“Other people are doing puzzles and I’m cleaning poop!” my husband screamed into the universe.
It was early corona-tide. Late March 2020. The world was in lock-down. We didn’t yet know about mask-wearing or transmission of air droplets. We were told to stay home at all costs. Many of our friends and family were posting pictures of the puzzles they had completed, the books they had read, and the Netflix marathons they’d completed. We, on the other hand, were cleaning poop from rugs and sofas and a rashy, bleeding little bum.
The world was suffering in the early stages of the COVID-19 Pandemic. The Jaremko household was in the full throes of the POOP Pandemic.
Nearly one year later, we still debate which was worse: the COVID Pandemic or the POOP Pandemic. Currently, the COVID pandemic wins that trophy, since the POOP pandemic did eventually end. Yet in March/April 2020, I sang a different tune: the POOP Pandemic was much worse. In the end, of course, one wouldn’t have existed without the other. For the POOP pandemic began a few weeks before, like a dire warning sign of a coming storm we refused see – a faultline beneath the earth, a windstorm in the ocean, a rumbling off in the distance.
In February 2020, our little corner of the world was focused on transitions in our family life. Our son was born in November 2019. I returned to the church from maternity leave in mid-February. We were adjusting to life as a family of 4. I was adjusting to being a parent to two littles and a pastor to a church. My husband was adjusting to being a parent to two littles and a new work-from-home job. My daughter was adjusting to being a big sister. My son was adjusting to daycare and, well, life itself.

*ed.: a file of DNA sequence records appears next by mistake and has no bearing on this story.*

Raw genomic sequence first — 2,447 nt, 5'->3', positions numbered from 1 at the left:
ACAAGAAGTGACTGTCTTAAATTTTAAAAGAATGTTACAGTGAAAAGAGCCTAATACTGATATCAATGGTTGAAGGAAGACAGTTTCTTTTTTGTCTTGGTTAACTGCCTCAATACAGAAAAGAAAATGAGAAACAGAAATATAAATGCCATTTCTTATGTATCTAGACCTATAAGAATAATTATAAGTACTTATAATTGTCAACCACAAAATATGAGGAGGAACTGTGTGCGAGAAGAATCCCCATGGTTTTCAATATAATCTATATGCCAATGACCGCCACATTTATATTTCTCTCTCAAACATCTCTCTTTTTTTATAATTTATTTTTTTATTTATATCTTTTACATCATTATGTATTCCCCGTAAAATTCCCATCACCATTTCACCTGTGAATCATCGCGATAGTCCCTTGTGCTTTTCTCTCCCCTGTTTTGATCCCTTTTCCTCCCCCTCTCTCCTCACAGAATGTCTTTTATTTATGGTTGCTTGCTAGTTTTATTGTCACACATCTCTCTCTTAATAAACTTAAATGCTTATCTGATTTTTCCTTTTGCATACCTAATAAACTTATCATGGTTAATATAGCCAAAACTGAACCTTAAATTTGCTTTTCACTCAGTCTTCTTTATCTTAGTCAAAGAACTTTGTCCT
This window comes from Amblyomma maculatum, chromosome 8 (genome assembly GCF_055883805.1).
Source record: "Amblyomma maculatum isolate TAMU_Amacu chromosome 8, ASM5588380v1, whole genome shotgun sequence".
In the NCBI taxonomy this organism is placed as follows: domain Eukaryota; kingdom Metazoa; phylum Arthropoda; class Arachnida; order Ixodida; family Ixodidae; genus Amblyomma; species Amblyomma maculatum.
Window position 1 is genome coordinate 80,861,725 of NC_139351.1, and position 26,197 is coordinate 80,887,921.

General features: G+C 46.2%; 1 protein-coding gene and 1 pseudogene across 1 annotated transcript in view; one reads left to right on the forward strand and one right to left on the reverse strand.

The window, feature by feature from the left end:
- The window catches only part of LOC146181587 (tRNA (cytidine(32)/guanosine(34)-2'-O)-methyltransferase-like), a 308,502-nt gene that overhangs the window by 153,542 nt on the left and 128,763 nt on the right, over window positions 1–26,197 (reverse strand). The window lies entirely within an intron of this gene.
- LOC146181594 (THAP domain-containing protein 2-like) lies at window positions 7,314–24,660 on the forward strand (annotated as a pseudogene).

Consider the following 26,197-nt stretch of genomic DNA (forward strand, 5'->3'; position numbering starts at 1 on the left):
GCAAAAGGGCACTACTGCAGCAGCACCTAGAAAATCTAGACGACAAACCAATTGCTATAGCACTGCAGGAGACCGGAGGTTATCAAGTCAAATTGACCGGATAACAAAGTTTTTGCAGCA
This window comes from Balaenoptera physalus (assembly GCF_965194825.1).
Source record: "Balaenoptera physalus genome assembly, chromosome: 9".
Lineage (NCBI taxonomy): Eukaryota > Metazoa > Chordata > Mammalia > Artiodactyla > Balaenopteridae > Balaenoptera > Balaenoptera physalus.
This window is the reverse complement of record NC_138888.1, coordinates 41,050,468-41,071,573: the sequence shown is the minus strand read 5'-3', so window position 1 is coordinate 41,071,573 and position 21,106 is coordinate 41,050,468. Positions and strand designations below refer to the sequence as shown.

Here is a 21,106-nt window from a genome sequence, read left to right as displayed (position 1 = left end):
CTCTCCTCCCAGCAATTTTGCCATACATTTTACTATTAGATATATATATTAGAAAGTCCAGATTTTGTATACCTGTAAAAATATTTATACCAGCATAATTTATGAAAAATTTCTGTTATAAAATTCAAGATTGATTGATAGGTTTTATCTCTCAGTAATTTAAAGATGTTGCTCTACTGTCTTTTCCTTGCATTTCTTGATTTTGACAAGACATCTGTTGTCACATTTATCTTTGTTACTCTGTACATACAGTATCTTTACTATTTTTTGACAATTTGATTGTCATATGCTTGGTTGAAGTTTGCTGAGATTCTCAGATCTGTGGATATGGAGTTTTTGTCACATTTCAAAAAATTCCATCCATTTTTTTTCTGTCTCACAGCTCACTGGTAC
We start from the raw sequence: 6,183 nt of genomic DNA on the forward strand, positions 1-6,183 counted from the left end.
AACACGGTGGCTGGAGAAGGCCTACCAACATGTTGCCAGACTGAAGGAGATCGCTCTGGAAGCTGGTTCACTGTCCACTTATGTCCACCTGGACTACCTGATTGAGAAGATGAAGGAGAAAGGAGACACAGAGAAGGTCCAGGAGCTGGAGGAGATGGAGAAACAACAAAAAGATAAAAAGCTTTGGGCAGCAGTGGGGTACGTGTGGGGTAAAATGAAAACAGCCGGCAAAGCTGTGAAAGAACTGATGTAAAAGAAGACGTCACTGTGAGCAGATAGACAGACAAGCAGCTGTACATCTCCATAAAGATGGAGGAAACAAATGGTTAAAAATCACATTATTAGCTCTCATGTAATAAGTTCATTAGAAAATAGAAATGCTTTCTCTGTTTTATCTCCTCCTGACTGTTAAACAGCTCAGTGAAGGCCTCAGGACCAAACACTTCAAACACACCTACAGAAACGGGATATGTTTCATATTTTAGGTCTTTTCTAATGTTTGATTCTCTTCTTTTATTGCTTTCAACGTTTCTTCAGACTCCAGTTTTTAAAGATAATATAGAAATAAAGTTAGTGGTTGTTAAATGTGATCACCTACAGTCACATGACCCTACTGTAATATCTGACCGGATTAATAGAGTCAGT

Transitions were tough, but we were managing them. That is until the last week of February. It was one of those weeks where everything happens at once. I was away for bedtime most nights that week: committee meetings, Mardi Gras party, Ash Wednesday service, wedding rehearsal, and a beautiful wedding within our church family. On Friday, a beloved church member passed away. On Saturday, my husband’s grandmother passed away. On Sunday morning, my parents (in to help for the weekend) were late to worship, because my (almost) 3-year-old-potty-trained daughter kept pooping her pants. On Sunday night, my 3-month-old son’s eyes turned red and goopy. As I was packing up this pink-eyed boy for Urgent Care, my husband said the words he will always regret: “Well, what else could happen?” It was March 1, 2020.